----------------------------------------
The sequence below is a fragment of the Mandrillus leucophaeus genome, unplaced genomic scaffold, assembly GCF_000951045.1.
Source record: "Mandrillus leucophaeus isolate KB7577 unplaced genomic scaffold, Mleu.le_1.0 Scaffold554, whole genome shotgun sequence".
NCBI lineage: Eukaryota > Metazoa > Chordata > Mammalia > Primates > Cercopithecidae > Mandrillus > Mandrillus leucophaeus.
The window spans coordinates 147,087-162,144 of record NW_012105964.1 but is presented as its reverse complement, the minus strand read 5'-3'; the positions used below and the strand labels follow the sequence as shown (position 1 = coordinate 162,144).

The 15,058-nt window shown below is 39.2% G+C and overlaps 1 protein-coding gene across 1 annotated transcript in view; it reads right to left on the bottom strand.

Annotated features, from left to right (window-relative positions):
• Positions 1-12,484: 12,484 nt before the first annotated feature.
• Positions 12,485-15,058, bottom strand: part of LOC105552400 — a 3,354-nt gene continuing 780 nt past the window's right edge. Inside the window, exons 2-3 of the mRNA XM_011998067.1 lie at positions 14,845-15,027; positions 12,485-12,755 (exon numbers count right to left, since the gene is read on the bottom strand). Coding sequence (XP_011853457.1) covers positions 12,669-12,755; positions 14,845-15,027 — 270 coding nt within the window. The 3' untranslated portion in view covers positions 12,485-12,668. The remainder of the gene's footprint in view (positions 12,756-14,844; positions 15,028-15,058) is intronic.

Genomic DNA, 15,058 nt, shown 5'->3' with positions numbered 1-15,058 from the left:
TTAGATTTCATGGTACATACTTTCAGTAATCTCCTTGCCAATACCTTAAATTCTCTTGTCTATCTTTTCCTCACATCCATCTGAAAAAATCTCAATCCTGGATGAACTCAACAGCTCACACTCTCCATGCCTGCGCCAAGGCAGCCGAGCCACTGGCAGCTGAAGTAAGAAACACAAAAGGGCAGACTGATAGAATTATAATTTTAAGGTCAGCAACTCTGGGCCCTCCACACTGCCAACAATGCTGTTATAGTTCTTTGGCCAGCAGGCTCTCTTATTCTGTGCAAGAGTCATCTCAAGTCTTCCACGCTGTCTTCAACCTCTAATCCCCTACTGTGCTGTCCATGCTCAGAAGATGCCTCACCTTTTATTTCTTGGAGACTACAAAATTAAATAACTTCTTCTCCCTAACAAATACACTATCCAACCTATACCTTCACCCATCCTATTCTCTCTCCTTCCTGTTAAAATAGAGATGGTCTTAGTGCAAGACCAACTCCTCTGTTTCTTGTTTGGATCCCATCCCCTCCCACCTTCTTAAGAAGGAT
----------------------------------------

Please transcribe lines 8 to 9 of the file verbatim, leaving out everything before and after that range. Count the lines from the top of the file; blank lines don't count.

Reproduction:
• Positions 12,485-15,058, bottom strand: part of LOC105552400 — a 3,354-nt gene continuing 780 nt past the window's right edge. Inside the window, exons 2-3 of the mRNA XM_011998067.1 lie at positions 14,845-15,027; positions 12,485-12,755 (exon numbers count right to left, since the gene is read on the bottom strand). Coding sequence (XP_011853457.1) covers positions 12,669-12,755; positions 14,845-15,027 — 270 coding nt within the window. The 3' untranslated portion in view covers positions 12,485-12,668. The remainder of the gene's footprint in view (positions 12,756-14,844; positions 15,028-15,058) is intronic.

Genomic DNA, 15,058 nt, shown 5'->3' with positions numbered 1-15,058 from the left: